posted on Mar, 1 2017 @ 11:20 PM
a reply to: Golantrevize
All it takes is an large amount of hydrogen (and when I say large, I mean astronomical amounts).
A few atoms of it clump together.....this attracts more,,,,,then more......and even more, and it keeps going until at some point it reaches critical
mass and you end up with a fusion reaction.
What helps is when you have some event near by that can push it along a bit: a super nova exploding, the pressure waves help push the hydrogen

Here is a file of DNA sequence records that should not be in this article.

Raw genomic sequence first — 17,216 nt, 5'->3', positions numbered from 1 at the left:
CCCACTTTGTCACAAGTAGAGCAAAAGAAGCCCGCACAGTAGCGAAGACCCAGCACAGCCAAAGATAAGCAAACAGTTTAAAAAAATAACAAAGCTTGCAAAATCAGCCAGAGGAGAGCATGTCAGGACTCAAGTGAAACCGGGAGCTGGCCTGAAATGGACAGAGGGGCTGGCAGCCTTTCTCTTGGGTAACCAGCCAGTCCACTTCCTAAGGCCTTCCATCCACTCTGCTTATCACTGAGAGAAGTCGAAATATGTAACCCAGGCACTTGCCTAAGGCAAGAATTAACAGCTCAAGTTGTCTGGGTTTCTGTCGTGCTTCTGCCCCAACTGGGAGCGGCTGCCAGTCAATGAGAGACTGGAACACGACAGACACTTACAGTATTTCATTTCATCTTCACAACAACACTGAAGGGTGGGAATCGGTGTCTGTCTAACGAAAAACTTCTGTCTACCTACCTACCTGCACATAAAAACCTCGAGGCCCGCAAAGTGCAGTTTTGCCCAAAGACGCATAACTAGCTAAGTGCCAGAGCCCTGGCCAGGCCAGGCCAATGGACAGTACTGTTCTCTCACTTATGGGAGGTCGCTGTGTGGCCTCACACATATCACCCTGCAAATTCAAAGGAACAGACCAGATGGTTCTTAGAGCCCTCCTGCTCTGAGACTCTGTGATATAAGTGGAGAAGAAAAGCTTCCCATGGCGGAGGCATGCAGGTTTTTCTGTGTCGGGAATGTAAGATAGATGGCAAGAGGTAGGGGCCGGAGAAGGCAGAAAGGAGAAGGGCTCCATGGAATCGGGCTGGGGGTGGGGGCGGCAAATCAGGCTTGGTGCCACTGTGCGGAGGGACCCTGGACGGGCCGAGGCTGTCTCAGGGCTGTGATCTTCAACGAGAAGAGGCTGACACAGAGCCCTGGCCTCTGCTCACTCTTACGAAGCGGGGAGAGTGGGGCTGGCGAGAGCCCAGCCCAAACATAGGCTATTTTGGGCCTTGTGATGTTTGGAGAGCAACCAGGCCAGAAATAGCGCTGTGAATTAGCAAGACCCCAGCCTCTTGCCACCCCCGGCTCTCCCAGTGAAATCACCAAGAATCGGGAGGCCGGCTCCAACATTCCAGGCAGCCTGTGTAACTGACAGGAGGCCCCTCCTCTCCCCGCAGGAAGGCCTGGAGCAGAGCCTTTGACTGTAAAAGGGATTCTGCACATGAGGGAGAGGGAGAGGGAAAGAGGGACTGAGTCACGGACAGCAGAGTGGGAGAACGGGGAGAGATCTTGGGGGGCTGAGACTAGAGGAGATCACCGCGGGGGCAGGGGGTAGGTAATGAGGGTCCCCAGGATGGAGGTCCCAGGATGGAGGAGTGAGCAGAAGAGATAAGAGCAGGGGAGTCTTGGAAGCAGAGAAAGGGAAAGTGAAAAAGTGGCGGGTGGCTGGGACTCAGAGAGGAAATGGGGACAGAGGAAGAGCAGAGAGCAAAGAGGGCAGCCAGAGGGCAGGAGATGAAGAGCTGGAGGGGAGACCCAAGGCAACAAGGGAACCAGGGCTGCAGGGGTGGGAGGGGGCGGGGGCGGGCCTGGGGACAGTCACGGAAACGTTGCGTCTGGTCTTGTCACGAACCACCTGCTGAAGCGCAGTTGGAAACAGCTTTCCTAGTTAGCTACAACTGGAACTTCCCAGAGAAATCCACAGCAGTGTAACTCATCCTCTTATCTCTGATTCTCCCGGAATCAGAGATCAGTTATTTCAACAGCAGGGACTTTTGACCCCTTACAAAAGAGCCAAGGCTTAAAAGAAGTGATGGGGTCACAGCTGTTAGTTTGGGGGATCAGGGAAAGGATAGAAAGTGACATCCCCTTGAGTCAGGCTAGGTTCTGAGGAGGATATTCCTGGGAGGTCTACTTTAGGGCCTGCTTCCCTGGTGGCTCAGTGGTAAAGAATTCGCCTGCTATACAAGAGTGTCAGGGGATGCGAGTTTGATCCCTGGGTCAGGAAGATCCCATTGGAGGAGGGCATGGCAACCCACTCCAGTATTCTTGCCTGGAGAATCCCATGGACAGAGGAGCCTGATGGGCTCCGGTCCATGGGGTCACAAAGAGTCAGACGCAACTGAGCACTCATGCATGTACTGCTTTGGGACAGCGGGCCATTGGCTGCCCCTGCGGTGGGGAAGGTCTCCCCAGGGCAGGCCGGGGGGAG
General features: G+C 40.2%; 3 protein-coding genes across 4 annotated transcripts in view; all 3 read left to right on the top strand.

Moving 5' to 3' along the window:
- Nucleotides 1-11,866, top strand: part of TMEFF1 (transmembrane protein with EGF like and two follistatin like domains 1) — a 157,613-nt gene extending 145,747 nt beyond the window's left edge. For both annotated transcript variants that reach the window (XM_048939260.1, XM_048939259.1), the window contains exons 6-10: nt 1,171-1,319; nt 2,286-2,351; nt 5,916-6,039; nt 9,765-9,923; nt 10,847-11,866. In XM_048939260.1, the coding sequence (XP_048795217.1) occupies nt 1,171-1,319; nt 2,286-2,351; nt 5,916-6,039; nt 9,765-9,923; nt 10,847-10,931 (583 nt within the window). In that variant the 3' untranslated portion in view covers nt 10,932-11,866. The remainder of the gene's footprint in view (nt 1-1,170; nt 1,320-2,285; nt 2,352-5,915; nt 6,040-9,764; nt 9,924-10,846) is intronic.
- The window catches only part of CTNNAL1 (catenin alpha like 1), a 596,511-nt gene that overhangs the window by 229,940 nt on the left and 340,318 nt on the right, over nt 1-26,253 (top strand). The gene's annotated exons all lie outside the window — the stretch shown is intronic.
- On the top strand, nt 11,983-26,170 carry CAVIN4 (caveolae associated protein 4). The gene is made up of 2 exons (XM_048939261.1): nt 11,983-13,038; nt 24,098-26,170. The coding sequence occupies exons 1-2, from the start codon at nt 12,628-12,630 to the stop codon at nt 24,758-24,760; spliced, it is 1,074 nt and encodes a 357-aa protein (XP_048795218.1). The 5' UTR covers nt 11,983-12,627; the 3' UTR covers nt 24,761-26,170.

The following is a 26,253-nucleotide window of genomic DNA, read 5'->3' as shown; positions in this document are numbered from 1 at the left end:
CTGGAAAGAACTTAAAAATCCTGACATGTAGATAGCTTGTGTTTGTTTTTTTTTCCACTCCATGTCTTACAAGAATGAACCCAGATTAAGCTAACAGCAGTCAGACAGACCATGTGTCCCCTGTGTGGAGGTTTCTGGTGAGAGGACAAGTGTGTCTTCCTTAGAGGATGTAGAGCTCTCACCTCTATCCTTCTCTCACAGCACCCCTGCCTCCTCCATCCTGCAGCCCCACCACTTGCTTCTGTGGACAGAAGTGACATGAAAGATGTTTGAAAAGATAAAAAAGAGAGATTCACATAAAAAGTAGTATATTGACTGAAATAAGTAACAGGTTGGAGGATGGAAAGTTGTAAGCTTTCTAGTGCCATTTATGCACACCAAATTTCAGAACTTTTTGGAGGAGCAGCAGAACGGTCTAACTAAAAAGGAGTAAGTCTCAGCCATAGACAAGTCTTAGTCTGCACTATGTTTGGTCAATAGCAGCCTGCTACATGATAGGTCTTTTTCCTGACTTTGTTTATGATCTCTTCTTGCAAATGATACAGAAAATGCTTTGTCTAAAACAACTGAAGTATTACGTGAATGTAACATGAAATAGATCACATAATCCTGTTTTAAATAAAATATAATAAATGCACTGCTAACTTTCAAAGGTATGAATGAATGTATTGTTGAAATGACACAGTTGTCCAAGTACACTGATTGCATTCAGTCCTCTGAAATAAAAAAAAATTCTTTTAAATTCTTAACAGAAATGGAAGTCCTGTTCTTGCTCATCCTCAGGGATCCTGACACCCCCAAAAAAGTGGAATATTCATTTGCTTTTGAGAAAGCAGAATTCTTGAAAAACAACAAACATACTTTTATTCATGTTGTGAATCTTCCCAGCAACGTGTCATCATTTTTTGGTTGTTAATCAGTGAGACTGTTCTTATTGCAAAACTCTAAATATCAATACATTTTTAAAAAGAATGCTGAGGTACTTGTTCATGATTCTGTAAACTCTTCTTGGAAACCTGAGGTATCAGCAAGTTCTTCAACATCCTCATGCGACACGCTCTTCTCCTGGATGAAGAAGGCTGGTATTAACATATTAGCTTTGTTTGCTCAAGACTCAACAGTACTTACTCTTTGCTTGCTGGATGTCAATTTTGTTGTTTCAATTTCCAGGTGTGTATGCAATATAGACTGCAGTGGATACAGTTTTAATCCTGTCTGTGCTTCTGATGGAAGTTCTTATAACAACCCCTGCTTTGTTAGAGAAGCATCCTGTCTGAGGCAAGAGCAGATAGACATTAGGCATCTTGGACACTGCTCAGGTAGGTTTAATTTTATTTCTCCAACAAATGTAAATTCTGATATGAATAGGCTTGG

A star passing by: it's gravity pulling on they hydrogen, causing it to clump together.
It's a process that takes a lot of time though, hundreds of thousands to millions of years.
Size of the star will depend upon how much of that hydrogen is available, and how dense that amount is. Super giant stars tend to form because there
was a lot of hydrogen available that was dense enough to be collected fast enough by the star forming.
Small stars, like red dwarfs formed because there was not as much stellar hydrogen for them to form from, but there was enough to start fusion up
It's a pretty interesting field and there are tons of books and docus on the subject.